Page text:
Thanks to the work of scholars, activists, and investigative journalists, we have a growing understanding of what AFRICOM operations look like in practice. Maps of logistics hubs, forward operating sites, cooperative security locations, and contingency locations―from Mali and Niger to Kenya and Djibouti―capture the infrastructures that facilitate militarism and war on a global scale. Yet what the events of January 29th suggest is that AFRICOM is situated within, and often reliant upon, less scrutinized war-making infrastructures that, like those of the United States, claim to operate in the name of security.

A careful examination of the geographies of the US’s so-called war on terror in East Africa points not to one unified structure in the form of AFRICOM, but to multiple, interconnected geopolitical projects. Inspired by the abolitionist thought of Ruth Wilson Gilmore, who cautions activists against focusing exclusively on any one site of violent exception like the prison, I am interested in the relational geographies that sustain the imperial war-making infrastructure in Africa today. Just as the modern prison is “a central but by no means singularly defining institution of carceral geography,” AFRICOM is a fundamental but by no means singularly defining instrument of war-making in Africa today.

Since the US military’s embarrassing exit from Somalia in 1993, the US has shifted from a boots-on-the ground approach to imperial warfare, instead relying on African militaries, private contractors, clandestine ground operations, and drone strikes. To singularly focus on AFRICOM’s drone warfare is therefore to miss the wider matrix of militarized violence that is at work. As Madiha Tahir reminds us, attack drones are only the most visible element of what she refers to as “distributed empire”—differentially distributed opaque networks of technologies and actors that augment the reach of the war on terror to govern more bodies and spaces. This dispersal of power requires careful consideration of the racialized labor that sustains war-making in Somalia, and of the geographical implications of this labor. The vast array of actors involved in the war against Al-Shabaab has generated political and economic entanglements that extend well beyond the territory of Somalia itself.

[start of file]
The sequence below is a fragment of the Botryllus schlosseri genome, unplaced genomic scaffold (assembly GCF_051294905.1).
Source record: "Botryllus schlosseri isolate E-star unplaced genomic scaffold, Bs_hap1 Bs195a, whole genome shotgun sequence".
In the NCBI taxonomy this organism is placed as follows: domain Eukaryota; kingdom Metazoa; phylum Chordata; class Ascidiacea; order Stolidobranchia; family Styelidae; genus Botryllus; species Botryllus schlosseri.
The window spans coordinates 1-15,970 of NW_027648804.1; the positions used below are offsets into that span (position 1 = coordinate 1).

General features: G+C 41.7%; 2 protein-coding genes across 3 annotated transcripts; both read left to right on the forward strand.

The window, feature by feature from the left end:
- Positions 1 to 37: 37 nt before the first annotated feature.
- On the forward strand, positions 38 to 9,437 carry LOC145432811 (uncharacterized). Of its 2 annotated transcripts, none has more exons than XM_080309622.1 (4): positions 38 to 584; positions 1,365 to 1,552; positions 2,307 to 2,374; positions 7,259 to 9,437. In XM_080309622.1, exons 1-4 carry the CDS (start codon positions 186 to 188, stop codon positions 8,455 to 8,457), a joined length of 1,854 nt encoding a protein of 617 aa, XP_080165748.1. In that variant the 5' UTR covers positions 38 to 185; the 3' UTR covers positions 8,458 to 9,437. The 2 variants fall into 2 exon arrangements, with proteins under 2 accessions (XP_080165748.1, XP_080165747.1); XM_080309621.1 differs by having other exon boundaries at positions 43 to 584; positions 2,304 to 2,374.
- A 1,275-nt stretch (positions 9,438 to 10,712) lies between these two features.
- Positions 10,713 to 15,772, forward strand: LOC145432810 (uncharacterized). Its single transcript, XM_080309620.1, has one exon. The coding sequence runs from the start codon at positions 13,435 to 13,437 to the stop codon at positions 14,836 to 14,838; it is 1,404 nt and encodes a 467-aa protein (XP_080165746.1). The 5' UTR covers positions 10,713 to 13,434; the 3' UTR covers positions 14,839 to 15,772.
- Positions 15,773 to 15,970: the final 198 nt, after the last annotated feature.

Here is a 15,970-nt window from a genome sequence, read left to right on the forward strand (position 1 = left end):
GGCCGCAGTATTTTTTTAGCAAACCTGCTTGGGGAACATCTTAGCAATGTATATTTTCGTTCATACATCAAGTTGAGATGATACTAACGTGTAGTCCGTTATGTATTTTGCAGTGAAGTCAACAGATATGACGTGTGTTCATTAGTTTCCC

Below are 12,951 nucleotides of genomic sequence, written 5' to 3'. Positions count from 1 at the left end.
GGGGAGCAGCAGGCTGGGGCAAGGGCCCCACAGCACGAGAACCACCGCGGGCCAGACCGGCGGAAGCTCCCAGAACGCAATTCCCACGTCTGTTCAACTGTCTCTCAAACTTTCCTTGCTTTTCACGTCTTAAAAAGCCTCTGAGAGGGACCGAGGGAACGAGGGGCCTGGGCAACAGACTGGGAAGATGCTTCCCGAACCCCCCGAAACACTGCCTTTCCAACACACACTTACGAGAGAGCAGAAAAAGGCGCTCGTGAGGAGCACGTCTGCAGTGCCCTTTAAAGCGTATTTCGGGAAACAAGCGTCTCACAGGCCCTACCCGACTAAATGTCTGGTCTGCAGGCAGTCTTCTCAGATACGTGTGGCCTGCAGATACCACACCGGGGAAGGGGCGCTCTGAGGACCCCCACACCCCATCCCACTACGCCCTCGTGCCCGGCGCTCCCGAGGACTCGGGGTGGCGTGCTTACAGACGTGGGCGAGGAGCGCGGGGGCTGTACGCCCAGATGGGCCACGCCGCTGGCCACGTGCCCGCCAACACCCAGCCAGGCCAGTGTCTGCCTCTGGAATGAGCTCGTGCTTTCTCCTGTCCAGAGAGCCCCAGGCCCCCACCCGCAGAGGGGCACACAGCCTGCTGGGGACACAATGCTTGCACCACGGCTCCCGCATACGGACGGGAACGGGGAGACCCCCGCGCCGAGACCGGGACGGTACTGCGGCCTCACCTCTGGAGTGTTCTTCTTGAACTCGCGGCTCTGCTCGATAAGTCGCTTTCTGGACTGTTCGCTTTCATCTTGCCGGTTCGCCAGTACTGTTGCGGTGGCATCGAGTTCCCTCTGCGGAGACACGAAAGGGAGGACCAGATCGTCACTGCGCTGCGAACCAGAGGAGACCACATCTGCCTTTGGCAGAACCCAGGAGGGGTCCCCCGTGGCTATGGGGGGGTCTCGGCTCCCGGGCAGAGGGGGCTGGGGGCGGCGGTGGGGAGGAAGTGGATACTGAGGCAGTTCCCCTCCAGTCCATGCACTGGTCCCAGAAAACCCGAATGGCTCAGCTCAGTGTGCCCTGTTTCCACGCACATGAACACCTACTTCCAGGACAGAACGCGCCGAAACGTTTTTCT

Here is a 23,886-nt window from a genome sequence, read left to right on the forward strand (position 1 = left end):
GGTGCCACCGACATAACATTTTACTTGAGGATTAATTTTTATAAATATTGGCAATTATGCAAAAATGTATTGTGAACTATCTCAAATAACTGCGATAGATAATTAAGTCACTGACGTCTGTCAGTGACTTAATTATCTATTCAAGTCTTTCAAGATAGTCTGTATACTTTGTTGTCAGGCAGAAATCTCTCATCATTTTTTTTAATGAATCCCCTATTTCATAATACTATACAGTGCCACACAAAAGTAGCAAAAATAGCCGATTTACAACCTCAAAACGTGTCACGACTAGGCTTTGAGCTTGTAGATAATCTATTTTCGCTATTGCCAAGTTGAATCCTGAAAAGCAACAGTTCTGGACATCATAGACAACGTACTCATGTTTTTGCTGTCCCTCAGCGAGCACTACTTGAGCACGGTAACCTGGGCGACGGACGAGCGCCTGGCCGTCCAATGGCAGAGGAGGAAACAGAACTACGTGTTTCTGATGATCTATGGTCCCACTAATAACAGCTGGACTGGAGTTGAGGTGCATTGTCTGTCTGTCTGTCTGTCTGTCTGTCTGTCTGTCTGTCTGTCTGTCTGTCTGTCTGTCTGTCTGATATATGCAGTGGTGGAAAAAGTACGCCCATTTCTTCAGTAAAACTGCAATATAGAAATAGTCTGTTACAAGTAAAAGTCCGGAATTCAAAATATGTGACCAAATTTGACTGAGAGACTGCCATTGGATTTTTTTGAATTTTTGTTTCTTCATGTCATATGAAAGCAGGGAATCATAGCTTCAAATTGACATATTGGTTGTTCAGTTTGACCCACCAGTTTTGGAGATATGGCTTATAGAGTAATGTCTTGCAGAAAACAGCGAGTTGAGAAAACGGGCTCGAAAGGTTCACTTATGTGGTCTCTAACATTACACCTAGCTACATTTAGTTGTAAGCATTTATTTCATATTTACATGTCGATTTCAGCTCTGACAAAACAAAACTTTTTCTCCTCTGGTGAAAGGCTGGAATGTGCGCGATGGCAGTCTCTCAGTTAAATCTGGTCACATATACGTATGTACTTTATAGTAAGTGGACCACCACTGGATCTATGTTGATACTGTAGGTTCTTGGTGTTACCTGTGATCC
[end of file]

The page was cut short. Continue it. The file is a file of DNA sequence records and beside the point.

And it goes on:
Ethiopia was the first African military to intervene in Somalia in December 2006, sending thousands of troops across the border, but it did not do so alone. Ethiopia’s effort was backed by US aerial reconnaissance and satellite surveillance, signaling the entanglement of at least two geopolitical projects. While the US was focused on threats from actors with alleged ties to Al-Qaeda, Ethiopia had its own concerns about irredentism and the potential for its then-rival Eritrea to fund Somali militants that would infiltrate and destabilize Ethiopia. As Ethiopian troops drove Somali militant leaders into exile, more violent factions emerged in their place. In short, the 2006 invasion planted the seeds for the growth of what is now known as Al-Shabaab.